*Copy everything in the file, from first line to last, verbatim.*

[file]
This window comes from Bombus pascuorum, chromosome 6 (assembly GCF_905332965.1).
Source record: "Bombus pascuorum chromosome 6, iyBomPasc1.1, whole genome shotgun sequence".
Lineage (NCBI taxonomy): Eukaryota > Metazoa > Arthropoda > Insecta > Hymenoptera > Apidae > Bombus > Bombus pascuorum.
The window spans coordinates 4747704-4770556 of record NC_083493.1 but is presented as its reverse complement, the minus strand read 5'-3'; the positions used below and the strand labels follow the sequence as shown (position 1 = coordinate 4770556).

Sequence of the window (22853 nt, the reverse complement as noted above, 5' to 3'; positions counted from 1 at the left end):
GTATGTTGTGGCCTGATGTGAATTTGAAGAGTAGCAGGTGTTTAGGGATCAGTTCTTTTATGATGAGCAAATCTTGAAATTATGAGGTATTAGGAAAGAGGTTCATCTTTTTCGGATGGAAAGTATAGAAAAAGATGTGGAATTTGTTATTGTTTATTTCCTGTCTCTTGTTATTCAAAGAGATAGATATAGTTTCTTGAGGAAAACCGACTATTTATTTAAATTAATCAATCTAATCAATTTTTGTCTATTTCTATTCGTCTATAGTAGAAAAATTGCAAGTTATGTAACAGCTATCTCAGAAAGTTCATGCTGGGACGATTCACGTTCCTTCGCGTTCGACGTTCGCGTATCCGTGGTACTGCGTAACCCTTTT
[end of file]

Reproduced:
This window comes from Bombus pascuorum, chromosome 6 (assembly GCF_905332965.1).
Source record: "Bombus pascuorum chromosome 6, iyBomPasc1.1, whole genome shotgun sequence".
Lineage (NCBI taxonomy): Eukaryota > Metazoa > Arthropoda > Insecta > Hymenoptera > Apidae > Bombus > Bombus pascuorum.
The window spans coordinates 4747704-4770556 of record NC_083493.1 but is presented as its reverse complement, the minus strand read 5'-3'; the positions used below and the strand labels follow the sequence as shown (position 1 = coordinate 4770556).

Sequence of the window (22853 nt, the reverse complement as noted above, 5' to 3'; positions counted from 1 at the left end):
GTATGTTGTGGCCTGATGTGAATTTGAAGAGTAGCAGGTGTTTAGGGATCAGTTCTTTTATGATGAGCAAATCTTGAAATTATGAGGTATTAGGAAAGAGGTTCATCTTTTTCGGATGGAAAGTATAGAAAAAGATGTGGAATTTGTTATTGTTTATTTCCTGTCTCTTGTTATTCAAAGAGATAGATATAGTTTCTTGAGGAAAACCGACTATTTATTTAAATTAATCAATCTAATCAATTTTTGTCTATTTCTATTCGTCTATAGTAGAAAAATTGCAAGTTATGTAACAGCTATCTCAGAAAGTTCATGCTGGGACGATTCACGTTCCTTCGCGTTCGACGTTCGCGTATCCGTGGTACTGCGTAACCCTTTT